“The goal of user interface design is to produce a user interface which makes it easy (self-explanatory), efficient, and enjoyable (user-friendly) to operate a machine in the way which produces the desired result. This generally means that the operator needs to provide minimal input to achieve the desired output, and also that the machine minimizes undesired outputs to the human.” (Wikipedia)
→ “UX” User Experience
Some sites are simply “broken.” The “Email me” button doesn’t work, internal links (references within your site that, when clicked, should go to another page on your site) don’t actually take you there. Visitors that find a site frustrating will “bounce” out and move on to the next expert. Revitalizing content on your website is more engaging than a static site because people who’ve been there before are finding something new.
→ Data-Mining and Analytics
“Data-Mining” is accomplished with a gamut of available methods for gathering and analyzing data. Services like Vitals.com may have a listing for you which you did not set up or authorize. Here’s how it works: data-mining software will crawl the web accumulating info which is then populated into a website listing for the doctor. Her or his name, address, and any other publicly available data is then dropped into a premade template that shows that information. Licensing, NPI database info–any public database is a potential source. One service drops a doctor’s information into a template that always begins “Dr….is an esteemed…” If you aren’t particularly esteemed, or you’re admired and likeable but esteemed is a bit lofty, the result is a little embarrassing. In another venue, Facebook showed us the dark side of data-mining. Our every behavior became a source of profit. Post about a new car you like? Car ads will appear on your page, and so forth. AND the car manufacturer will learn your age, geographic location and other information you provided at the time you signed up for your Facebook page. That’s the dark side of data-mining. There’s a useful, not malicious version.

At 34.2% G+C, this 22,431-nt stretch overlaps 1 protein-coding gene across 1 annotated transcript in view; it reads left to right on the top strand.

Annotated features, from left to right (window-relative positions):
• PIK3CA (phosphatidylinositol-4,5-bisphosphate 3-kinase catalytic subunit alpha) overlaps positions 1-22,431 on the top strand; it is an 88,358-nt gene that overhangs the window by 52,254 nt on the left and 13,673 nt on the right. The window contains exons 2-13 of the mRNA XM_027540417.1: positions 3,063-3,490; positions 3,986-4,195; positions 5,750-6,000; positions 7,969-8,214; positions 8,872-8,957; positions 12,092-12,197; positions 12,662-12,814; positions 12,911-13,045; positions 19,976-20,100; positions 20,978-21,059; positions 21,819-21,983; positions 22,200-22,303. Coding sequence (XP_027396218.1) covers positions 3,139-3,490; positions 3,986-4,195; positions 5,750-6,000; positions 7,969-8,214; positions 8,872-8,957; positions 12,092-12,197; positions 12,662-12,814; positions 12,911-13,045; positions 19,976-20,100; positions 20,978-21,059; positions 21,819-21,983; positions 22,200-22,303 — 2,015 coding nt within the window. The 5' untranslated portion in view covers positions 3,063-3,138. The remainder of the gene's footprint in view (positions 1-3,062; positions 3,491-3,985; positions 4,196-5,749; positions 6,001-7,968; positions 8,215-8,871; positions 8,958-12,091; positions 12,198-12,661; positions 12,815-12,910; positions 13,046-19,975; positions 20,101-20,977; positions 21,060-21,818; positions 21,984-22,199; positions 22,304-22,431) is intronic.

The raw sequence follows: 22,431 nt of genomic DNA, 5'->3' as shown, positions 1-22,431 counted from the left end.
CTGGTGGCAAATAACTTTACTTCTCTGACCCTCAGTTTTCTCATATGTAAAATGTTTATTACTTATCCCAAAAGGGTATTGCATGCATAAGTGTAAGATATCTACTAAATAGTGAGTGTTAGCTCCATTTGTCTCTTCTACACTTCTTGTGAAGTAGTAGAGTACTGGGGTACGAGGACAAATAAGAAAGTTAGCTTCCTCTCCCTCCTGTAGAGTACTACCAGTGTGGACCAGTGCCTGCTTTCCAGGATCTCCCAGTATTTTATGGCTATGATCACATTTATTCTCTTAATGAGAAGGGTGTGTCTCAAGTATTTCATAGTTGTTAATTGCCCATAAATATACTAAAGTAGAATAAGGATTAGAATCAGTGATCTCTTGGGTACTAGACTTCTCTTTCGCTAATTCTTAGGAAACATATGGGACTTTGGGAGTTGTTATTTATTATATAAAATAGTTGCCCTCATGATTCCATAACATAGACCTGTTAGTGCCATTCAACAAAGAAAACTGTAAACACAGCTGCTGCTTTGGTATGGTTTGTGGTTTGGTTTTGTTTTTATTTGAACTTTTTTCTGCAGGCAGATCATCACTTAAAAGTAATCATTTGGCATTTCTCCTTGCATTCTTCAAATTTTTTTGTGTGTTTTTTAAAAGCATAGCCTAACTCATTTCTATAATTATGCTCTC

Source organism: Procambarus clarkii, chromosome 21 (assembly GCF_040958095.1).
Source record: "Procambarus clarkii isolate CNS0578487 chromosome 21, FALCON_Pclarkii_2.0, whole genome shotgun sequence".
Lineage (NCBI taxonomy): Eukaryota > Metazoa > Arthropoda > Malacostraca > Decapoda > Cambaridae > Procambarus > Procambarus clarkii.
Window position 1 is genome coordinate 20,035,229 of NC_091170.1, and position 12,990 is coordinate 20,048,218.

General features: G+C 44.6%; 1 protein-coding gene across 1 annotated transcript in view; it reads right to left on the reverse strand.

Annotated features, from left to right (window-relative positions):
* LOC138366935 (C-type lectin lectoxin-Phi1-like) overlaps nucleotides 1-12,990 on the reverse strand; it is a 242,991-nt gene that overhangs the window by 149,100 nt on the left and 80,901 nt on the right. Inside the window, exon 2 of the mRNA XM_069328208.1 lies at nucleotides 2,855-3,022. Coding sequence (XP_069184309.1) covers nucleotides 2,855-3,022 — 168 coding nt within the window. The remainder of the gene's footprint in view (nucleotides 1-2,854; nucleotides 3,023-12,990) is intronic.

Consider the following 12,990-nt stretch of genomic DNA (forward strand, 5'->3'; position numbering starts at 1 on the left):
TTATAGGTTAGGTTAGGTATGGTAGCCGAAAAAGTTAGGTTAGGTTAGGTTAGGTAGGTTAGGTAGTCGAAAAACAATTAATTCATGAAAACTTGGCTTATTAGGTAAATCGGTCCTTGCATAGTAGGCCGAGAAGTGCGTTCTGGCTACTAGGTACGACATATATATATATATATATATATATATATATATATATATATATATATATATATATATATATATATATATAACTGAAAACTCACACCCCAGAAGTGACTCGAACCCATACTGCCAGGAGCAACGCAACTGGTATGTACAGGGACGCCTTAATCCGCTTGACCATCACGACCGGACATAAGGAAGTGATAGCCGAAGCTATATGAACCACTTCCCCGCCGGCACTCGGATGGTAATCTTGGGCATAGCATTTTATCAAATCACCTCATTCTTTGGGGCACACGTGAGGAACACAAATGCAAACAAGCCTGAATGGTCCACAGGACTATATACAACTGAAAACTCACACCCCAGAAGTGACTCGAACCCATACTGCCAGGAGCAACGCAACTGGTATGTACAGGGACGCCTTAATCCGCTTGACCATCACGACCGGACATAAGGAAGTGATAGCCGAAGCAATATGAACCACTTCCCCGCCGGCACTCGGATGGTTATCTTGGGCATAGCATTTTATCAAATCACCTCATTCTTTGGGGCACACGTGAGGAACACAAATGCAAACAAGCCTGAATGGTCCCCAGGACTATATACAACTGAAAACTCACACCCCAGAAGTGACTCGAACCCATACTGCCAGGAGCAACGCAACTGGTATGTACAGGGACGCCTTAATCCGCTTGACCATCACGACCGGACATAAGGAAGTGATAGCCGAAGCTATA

Data-mining is most often associated with
Analytics is also a data-gathering term. The most well-known online is Google Analytics, metrics that track the performance of your website: how many people are visiting your site and what they do once they get there. Google Analytics is a free Google feature. A code is provided to you by the Analytics site. You then place the code on your website. Later you can visit your Google Analytics dashboard and learn more about who visited your site and how they moved through the content you wrote. I rely on several analytics services, both free and paid, to learn which visitors are to be taken seriously and which not. Someone who views more than one page for at least 5 minutes is more likely to be reading what you have to say. That’s the most desirable visitor. Just like any science, data is essential to make informed decisions. For a creepy chill, check out the Digital Analytics Association Digital Analytics 2016 Industry Compensation Report at https://www.digitalanalyticsassociation.org/compensation. I note the report ends with “Our special thank you to Google for underwriting this important initiative!” Hmmm…..
→ Client Supportive
Caveat: Siteground is paying for this advertisement
*This is an advertisement. I only include it because I prefer Siteground over others but there are literally hundreds of hosting services. You may have prepaid hosting on another service, in which case it might not be cost effective to move.